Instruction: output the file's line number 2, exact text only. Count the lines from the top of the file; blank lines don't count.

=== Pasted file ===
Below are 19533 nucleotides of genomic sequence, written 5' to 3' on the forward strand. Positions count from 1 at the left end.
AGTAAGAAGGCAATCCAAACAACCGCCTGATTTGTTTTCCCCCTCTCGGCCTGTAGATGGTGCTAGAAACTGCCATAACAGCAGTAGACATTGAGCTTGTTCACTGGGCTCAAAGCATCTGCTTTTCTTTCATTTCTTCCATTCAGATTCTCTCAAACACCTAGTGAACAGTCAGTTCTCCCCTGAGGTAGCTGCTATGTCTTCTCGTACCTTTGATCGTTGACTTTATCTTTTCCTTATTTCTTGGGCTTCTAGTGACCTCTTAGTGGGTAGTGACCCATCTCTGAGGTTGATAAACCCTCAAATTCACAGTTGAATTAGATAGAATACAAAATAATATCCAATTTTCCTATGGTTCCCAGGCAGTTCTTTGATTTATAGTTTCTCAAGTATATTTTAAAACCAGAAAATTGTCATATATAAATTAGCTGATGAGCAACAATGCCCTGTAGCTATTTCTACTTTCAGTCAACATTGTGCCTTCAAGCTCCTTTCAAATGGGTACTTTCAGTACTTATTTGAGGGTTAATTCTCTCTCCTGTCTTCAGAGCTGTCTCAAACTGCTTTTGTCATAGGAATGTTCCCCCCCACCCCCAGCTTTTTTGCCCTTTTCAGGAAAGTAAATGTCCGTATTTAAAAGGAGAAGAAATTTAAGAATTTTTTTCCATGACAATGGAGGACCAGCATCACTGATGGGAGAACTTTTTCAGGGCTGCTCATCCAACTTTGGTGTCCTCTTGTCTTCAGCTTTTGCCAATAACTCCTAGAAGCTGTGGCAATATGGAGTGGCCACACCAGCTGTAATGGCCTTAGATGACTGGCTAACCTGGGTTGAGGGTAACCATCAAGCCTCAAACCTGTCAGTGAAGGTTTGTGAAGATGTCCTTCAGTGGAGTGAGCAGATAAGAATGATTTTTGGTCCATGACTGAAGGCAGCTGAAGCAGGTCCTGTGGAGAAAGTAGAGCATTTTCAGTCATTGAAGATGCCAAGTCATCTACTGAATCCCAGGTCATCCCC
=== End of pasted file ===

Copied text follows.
AGTAAGAAGGCAATCCAAACAACCGCCTGATTTGTTTTCCCCCTCTCGGCCTGTAGATGGTGCTAGAAACTGCCATAACAGCAGTAGACATTGAGCTTGTTCACTGGGCTCAAAGCATCTGCTTTTCTTTCATTTCTTCCATTCAGATTCTCTCAAACACCTAGTGAACAGTCAGTTCTCCCCTGAGGTAGCTGCTATGTCTTCTCGTACCTTTGATCGTTGACTTTATCTTTTCCTTATTTCTTGGGCTTCTAGTGACCTCTTAGTGGGTAGTGACCCATCTCTGAGGTTGATAAACCCTCAAATTCACAGTTGAATTAGATAGAATACAAAATAATATCCAATTTTCCTATGGTTCCCAGGCAGTTCTTTGATTTATAGTTTCTCAAGTATATTTTAAAACCAGAAAATTGTCATATATAAATTAGCTGATGAGCAACAATGCCCTGTAGCTATTTCTACTTTCAGTCAACATTGTGCCTTCAAGCTCCTTTCAAATGGGTACTTTCAGTACTTATTTGAGGGTTAATTCTCTCTCCTGTCTTCAGAGCTGTCTCAAACTGCTTTTGTCATAGGAATGTTCCCCCCCACCCCCAGCTTTTTTGCCCTTTTCAGGAAAGTAAATGTCCGTATTTAAAAGGAGAAGAAATTTAAGAATTTTTTTCCATGACAATGGAGGACCAGCATCACTGATGGGAGAACTTTTTCAGGGCTGCTCATCCAACTTTGGTGTCCTCTTGTCTTCAGCTTTTGCCAATAACTCCTAGAAGCTGTGGCAATATGGAGTGGCCACACCAGCTGTAATGGCCTTAGATGACTGGCTAACCTGGGTTGAGGGTAACCATCAAGCCTCAAACCTGTCAGTGAAGGTTTGTGAAGATGTCCTTCAGTGGAGTGAGCAGATAAGAATGATTTTTGGTCCATGACTGAAGGCAGCTGAAGCAGGTCCTGTGGAGAAAGTAGAGCATTTTCAGTCATTGAAGATGCCAAGTCATCTACTGAATCCCAGGTCATCCCC